In the first few weeks, which consisted of the same daily routine, both groups of cats displayed few sickness behaviors. However, as their daily routines changed slightly, like changes to their feeding schedule, both groups of cats started exhibiting more signs of sickness. The study's researchers hypothesized that these behaviors were the cats' way of signaling that they were upset or troubled by the changes in their daily routine.  

While pets may exhibit these behaviors for attention or as a way of communication, sometimes owners may make their pets sick intentionally. This is called Munchausen syndrome by proxy. 

Read More: How Do Cats Recognize Their Owners?

What Is Munchausen Syndrome By Proxy?

Munchausen by proxy is essentially Munchausen syndrome or factitious disorder imposed on another. Typically, this occurs when an individual lies about medical symptoms or induces physical or mental illnesses in another who is not really sick.

This behavior is often displayed by caretakers like parents looking after their child or another dependent adult or the elderly and can be confirmed through a separation test to see if the patient's symptoms improve when they are separated from their caretaker.

Can People Have Munchausen By Proxy With Their Pets?

Yes, pets can also be the subject of Munchausen by proxy at the hands of their owners who deliberately injure or make their pets appear sick, often in exchange for sympathy and medication, confirms Feldman. Research on Munchausen by proxy with pets has often been overlooked. However, a study published in the Journal of Small Animal Practice was the first to outline nine suspected cases of Munchausen by proxy observed by animal practitioners in the U.K.

Nearly 1,000 randomly selected veterinary surgeons were given a random questionnaire about animal injuries. This survey identified 448 cases involving non-accidental injuries to pets, nine of which were suspected to be cases of Munchausen by proxy. These cases had signs of pet abuse that closely resembled Munchausen by proxy in humans and included alarming behaviors like owners having numerous visits to different veterinarians, multiple reported pet accidents, deliberately inflicted injuries, and even poisoning of their pets.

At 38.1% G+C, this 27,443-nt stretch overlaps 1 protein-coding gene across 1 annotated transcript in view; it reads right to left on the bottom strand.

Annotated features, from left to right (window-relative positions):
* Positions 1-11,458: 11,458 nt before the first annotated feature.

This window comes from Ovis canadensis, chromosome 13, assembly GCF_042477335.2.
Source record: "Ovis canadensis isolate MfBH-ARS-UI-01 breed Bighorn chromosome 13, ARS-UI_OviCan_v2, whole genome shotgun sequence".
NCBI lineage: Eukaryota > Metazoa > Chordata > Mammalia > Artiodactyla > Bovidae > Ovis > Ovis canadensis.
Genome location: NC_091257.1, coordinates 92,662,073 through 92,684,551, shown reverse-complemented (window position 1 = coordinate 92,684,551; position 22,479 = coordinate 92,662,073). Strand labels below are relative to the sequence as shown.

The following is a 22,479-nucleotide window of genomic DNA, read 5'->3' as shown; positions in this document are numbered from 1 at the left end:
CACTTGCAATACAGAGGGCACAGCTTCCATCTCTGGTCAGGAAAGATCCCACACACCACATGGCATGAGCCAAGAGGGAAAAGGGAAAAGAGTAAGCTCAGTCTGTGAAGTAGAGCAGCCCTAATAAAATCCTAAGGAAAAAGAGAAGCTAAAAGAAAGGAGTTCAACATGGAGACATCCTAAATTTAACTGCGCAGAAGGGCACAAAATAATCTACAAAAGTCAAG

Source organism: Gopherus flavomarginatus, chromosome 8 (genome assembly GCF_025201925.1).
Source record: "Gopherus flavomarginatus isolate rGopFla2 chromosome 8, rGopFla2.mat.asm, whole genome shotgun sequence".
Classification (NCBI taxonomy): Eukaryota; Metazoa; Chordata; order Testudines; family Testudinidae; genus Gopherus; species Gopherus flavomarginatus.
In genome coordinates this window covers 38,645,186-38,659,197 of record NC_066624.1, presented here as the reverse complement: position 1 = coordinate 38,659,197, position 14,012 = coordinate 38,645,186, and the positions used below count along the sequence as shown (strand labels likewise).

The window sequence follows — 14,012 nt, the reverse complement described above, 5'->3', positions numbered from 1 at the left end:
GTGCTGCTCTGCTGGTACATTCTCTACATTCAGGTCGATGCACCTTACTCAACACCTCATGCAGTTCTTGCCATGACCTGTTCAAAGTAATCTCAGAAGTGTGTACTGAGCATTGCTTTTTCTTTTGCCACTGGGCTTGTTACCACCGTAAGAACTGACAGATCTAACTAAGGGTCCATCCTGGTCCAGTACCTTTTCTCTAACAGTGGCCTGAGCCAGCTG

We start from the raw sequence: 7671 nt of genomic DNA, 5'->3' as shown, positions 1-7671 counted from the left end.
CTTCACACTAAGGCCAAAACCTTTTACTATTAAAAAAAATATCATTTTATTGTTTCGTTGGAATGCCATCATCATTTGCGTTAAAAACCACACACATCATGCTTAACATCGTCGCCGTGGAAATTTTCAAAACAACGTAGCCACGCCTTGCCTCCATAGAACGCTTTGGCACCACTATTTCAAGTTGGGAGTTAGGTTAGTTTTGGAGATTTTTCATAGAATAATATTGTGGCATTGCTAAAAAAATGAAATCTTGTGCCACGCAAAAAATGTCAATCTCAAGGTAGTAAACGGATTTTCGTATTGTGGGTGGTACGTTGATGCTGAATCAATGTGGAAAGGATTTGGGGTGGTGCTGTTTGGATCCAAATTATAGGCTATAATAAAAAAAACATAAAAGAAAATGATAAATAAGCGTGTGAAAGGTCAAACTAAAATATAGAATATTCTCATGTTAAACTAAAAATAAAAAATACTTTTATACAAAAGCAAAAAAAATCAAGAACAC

Read More: Do Pets Have a Positive Effect on Your Cognitive Health?

Why Do Some People Abuse Their Pets?

You may wonder why anyone would want to harm their adorable pets. Unfortunately, animal abuse can occur for a variety of different reasons, ranging from sadistic behavior, like gaining pleasure from a suffering pet to a way for humans to assert their dominance over their pets. 

Utilizing pets to gain access to medications like painkillers is another common reason people may hurt their pets, according to The Washington Post. Feldman explains that pet abusers can also be individuals who often feel alone and lack a good network of family and friends. This is why being the owner of a terribly sick pet can give them the attention they seek.

Subtle signs of animal abuse include a lack of basic needs like adequate amounts of food, water, and a clean home, explains small animal veterinarian Cathy Barnette. However, it's just as important to pay attention to signs of emotional abuse or neglect in pets.

"Your home should serve as a safe and secure environment for your pet, with a predictable schedule that minimizes stress," says Barnette. If a pet isn't getting the emotional attention that they require, is being isolated, or is trapped in an overcrowded house, then their needs are also being compromised. If you suspect that a pet is being abused, it is best to call your local animal control or law enforcement agency.

Read More: Meet the World's Oldest Cats and Dogs Still Alive Today